Saturday, August 19, 2017

The Fruitlessness of Motivating With Guilt

Not long ago, I met a friend for dinner.  My stir-fry came with a teeny-tiny side of rice, which lasted about five minutes before it was all gone.  When the server asked how we were doing, I asked if I could have a little more rice.

“Sure, honey,” she whisked the empty dish away.  “I’m supposed to charge you, though.”

“That’s okay.” 

“I won’t, though,” she leaned in close.  “I won’t charge you.  I’ll just give it to you.”

“No, really.  It’s okay.  You can charge me.”  I tried not to sound irritated.

“I won’t, though.” 

And then we got in a little I won’t yes it’s fine no I won’t, with my voice sounding increasingly desperate and her voice increasingly like my co-conspirator, which was silly, because, as my friend pointed out later, “You were going to pay for that rice, either way.  She was just hoping it was on the tip.”

But it was Guilt rice, is the thing.  So, free or not, it had a metallic and nasty tinge to it. 

There are lots of things that come with a side of guilt.  The one that stands out to me most, in my work, is tied to a leader’s daily quandary:  Making sure the right things get done in the right amount of time—for the right reasons.  Motivating people to do good work, though, isn't done by making someone feel guilty.  In fact, delivering anything with a side of guilt—rice, news, requests, gifts—generally backfires, because people don’t like to feel guilty.  It’s a successful tactic sometimes, particularly if a religion or culture relies on guilt from its followers, or if one grew up in a household tinged with guilt, but it never feels good.  

Here are things I avoid saying when rallying people to come together. 

Do it for me.  This might work in marriage or friendship, but it doesn’t work in leadership. 

Do it because someone else will suffer if you don’t.  This works if it’s really true… but unless we’re talking about broad cultural implications or big world issues, it’s rare that real suffering will occur if someone doesn’t follow through—and everyone knows it. 

Do it because you’re a lousy person if you don’t.  No one likes the implication that they are not a decent human being.  Putting caveats on any action in which one’s self-worth is at stake is a big mistake, because in the end, while the task might get completed, it’s done with resentment and distrust. 

In the end, culpability and obligations really lie within each of us.  We do things because we want to.  We want to do well.  We want to do right by the world.  We want to feel proud or accomplished or legitimate. No amount of reproach or condemnation will change that.  We can try—we can dig deep until others have deep and ugly pangs of guilt—but in the end, it just. Doesn’t. Feel.  Good.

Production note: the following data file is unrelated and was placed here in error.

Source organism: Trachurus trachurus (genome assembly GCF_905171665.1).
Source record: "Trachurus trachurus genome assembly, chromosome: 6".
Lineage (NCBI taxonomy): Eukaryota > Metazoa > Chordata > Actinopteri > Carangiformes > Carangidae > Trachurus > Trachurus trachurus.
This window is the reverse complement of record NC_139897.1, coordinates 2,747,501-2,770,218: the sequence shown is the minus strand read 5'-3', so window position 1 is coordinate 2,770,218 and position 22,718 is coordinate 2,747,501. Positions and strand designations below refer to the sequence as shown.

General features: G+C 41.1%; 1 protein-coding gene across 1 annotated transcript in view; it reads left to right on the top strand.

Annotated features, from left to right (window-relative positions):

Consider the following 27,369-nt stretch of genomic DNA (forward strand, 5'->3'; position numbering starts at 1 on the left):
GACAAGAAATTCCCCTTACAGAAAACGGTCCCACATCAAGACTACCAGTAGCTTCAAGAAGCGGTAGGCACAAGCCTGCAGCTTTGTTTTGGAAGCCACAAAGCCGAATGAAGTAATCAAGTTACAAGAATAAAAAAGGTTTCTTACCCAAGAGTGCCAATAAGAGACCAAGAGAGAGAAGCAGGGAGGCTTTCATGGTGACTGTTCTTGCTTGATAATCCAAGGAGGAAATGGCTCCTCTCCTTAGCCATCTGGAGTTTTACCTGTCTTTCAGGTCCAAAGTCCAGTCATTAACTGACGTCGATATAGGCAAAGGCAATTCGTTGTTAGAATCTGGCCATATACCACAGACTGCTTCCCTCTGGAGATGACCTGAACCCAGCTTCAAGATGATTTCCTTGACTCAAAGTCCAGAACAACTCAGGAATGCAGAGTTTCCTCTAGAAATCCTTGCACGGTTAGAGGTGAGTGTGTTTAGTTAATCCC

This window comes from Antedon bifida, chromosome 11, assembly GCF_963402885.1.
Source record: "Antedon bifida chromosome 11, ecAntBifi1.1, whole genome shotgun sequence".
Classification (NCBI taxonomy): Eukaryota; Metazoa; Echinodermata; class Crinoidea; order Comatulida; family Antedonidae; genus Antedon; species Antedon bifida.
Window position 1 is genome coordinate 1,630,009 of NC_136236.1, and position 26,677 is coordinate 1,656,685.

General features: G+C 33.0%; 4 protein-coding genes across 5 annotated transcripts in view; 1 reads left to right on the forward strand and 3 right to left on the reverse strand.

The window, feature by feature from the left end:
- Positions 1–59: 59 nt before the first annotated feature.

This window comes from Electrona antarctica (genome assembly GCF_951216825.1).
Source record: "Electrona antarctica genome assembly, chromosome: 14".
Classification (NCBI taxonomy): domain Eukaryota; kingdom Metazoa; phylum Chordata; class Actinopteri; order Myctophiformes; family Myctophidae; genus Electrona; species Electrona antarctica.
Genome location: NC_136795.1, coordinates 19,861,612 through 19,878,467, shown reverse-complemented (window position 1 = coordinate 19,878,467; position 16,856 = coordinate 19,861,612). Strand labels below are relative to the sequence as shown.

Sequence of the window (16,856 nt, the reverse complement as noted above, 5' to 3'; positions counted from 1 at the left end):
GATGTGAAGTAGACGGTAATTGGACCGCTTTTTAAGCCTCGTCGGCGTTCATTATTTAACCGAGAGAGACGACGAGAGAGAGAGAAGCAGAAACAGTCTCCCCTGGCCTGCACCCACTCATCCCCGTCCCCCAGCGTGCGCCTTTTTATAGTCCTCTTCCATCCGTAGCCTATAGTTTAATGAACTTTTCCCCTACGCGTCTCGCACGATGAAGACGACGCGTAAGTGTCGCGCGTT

I have a friend who almost married a man whose guilt-inducing controlling tactics kept her tightly diminished and miserable.  Every dollar she spent, everything she said, every choice she made about her time and energy—it was all questioned and discussed, ad nauseum, until she finally realized how guilty she was feeling—all the time.  That’s when she finally considered a lifetime of feeling that way.  She walked away, just in time. 

I know a lot about guilt; I feel it deeply, and always have.  Even as a child.  My friends and family could get me to do anything by spreading a few specks of guilt around the room.  And then there was my brother, who didn’t seem to have a single shred of that particular bone in his body.  My mom remembers trying to get him to clean his room when he was about twelve.  She was laying it on thick:  She was tired, she couldn’t do it all herself, she was relying on him, things would get so much better for the whole entire world if he would clean his room.  Will full-on distain, he said to her, “Don’t even try it, Mom.  Guilt won’t work with me.  Ever.”  She says she realized she’d have to give him real reasons to do his part in the world, because taking the easy way out—motivating with guilt—wasn’t going to work.  He could see right through it and had identified it for what it really was.  He’d outsmarted her in a game she didn’t even know she was playing. 

I try to catch myself saying things that might illicit guilt in others. I don’t want to be the person who asks anyone to do anything out of guilt. If I can explain why, and if we can come together in our mission for real reasons, good reasons, sustainable reasons—there will be no reason for anything to come with a side of guilt. 

In the past few days—the first week of school, here, for us—I’ve been overcome by the teamwork of our staff.  It’s been like watching a well-rehearsed orchestra, with all the instruments showing up right on cue and playing their hearts out.  Every string in sync. 

The extra steps everyone took?  It wasn’t out of guilt.  The times they showed up for a duty, unassigned; the extra smiles and helping hands offered; all of the people, supporting and assisting and just being available—all those things happened on their very own.   They didn’t do it because I asked them to, or because I insisted.  I didn’t even really have to mention it.  They just did it because it was who they are and what they wanted to do. 

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